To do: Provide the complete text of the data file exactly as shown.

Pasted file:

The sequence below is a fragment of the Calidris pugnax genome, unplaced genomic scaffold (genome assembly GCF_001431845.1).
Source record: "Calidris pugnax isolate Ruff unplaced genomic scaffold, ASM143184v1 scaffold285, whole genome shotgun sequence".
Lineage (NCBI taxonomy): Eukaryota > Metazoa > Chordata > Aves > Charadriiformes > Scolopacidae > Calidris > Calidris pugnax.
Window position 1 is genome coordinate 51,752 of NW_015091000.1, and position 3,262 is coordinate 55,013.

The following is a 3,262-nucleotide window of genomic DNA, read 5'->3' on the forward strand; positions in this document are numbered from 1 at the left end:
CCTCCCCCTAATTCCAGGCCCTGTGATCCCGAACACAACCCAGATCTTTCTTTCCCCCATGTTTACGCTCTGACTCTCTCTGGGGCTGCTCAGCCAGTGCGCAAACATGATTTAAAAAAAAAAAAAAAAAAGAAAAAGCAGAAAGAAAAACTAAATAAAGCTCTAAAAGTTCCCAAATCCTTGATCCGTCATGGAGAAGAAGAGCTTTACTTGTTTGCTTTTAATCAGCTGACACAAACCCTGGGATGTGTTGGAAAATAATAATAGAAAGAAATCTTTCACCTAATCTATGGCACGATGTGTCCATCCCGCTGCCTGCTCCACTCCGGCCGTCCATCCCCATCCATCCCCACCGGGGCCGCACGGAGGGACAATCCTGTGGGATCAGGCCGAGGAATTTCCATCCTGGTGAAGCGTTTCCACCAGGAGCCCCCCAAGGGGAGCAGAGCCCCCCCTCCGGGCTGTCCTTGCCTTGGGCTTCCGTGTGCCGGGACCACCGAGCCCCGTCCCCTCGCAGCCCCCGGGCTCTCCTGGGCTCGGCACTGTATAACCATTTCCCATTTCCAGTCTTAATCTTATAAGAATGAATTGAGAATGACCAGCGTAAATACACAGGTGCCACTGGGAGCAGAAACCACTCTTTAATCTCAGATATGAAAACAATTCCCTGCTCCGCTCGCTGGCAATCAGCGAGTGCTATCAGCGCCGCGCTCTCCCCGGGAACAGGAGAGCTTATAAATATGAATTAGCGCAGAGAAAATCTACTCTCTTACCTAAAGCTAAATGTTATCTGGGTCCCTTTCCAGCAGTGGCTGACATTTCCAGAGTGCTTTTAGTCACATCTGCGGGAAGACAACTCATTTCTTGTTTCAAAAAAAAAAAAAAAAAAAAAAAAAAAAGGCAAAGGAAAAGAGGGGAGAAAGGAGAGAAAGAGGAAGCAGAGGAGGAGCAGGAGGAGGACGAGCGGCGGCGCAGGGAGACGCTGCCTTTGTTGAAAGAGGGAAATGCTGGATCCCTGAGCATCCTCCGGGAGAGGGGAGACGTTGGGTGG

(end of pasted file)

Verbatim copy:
The sequence below is a fragment of the Calidris pugnax genome, unplaced genomic scaffold (genome assembly GCF_001431845.1).
Source record: "Calidris pugnax isolate Ruff unplaced genomic scaffold, ASM143184v1 scaffold285, whole genome shotgun sequence".
Lineage (NCBI taxonomy): Eukaryota > Metazoa > Chordata > Aves > Charadriiformes > Scolopacidae > Calidris > Calidris pugnax.
Window position 1 is genome coordinate 51,752 of NW_015091000.1, and position 3,262 is coordinate 55,013.

The following is a 3,262-nucleotide window of genomic DNA, read 5'->3' on the forward strand; positions in this document are numbered from 1 at the left end:
CCTCCCCCTAATTCCAGGCCCTGTGATCCCGAACACAACCCAGATCTTTCTTTCCCCCATGTTTACGCTCTGACTCTCTCTGGGGCTGCTCAGCCAGTGCGCAAACATGATTTAAAAAAAAAAAAAAAAAAGAAAAAGCAGAAAGAAAAACTAAATAAAGCTCTAAAAGTTCCCAAATCCTTGATCCGTCATGGAGAAGAAGAGCTTTACTTGTTTGCTTTTAATCAGCTGACACAAACCCTGGGATGTGTTGGAAAATAATAATAGAAAGAAATCTTTCACCTAATCTATGGCACGATGTGTCCATCCCGCTGCCTGCTCCACTCCGGCCGTCCATCCCCATCCATCCCCACCGGGGCCGCACGGAGGGACAATCCTGTGGGATCAGGCCGAGGAATTTCCATCCTGGTGAAGCGTTTCCACCAGGAGCCCCCCAAGGGGAGCAGAGCCCCCCCTCCGGGCTGTCCTTGCCTTGGGCTTCCGTGTGCCGGGACCACCGAGCCCCGTCCCCTCGCAGCCCCCGGGCTCTCCTGGGCTCGGCACTGTATAACCATTTCCCATTTCCAGTCTTAATCTTATAAGAATGAATTGAGAATGACCAGCGTAAATACACAGGTGCCACTGGGAGCAGAAACCACTCTTTAATCTCAGATATGAAAACAATTCCCTGCTCCGCTCGCTGGCAATCAGCGAGTGCTATCAGCGCCGCGCTCTCCCCGGGAACAGGAGAGCTTATAAATATGAATTAGCGCAGAGAAAATCTACTCTCTTACCTAAAGCTAAATGTTATCTGGGTCCCTTTCCAGCAGTGGCTGACATTTCCAGAGTGCTTTTAGTCACATCTGCGGGAAGACAACTCATTTCTTGTTTCAAAAAAAAAAAAAAAAAAAAAAAAAAAAGGCAAAGGAAAAGAGGGGAGAAAGGAGAGAAAGAGGAAGCAGAGGAGGAGCAGGAGGAGGACGAGCGGCGGCGCAGGGAGACGCTGCCTTTGTTGAAAGAGGGAAATGCTGGATCCCTGAGCATCCTCCGGGAGAGGGGAGACGTTGGGTGG